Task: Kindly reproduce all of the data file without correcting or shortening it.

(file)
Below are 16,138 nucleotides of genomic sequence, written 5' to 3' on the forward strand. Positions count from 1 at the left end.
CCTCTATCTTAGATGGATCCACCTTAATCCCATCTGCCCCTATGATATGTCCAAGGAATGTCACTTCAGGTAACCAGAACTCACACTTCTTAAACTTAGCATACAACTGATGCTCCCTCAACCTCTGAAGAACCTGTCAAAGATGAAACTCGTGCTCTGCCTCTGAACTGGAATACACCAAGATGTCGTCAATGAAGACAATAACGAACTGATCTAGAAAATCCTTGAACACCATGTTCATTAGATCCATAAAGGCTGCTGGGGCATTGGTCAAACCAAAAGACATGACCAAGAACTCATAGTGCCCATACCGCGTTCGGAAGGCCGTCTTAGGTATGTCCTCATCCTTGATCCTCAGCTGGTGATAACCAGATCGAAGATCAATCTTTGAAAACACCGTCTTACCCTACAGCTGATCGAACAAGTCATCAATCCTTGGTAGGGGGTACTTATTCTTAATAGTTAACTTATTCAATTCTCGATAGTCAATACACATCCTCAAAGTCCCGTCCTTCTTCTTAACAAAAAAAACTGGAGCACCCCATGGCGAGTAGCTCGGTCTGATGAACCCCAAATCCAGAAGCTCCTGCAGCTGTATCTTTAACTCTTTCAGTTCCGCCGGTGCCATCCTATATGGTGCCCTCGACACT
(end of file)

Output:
Below are 16,138 nucleotides of genomic sequence, written 5' to 3' on the forward strand. Positions count from 1 at the left end.
CCTCTATCTTAGATGGATCCACCTTAATCCCATCTGCCCCTATGATATGTCCAAGGAATGTCACTTCAGGTAACCAGAACTCACACTTCTTAAACTTAGCATACAACTGATGCTCCCTCAACCTCTGAAGAACCTGTCAAAGATGAAACTCGTGCTCTGCCTCTGAACTGGAATACACCAAGATGTCGTCAATGAAGACAATAACGAACTGATCTAGAAAATCCTTGAACACCATGTTCATTAGATCCATAAAGGCTGCTGGGGCATTGGTCAAACCAAAAGACATGACCAAGAACTCATAGTGCCCATACCGCGTTCGGAAGGCCGTCTTAGGTATGTCCTCATCCTTGATCCTCAGCTGGTGATAACCAGATCGAAGATCAATCTTTGAAAACACCGTCTTACCCTACAGCTGATCGAACAAGTCATCAATCCTTGGTAGGGGGTACTTATTCTTAATAGTTAACTTATTCAATTCTCGATAGTCAATACACATCCTCAAAGTCCCGTCCTTCTTCTTAACAAAAAAAACTGGAGCACCCCATGGCGAGTAGCTCGGTCTGATGAACCCCAAATCCAGAAGCTCCTGCAGCTGTATCTTTAACTCTTTCAGTTCCGCCGGTGCCATCCTATATGGTGCCCTCGACACT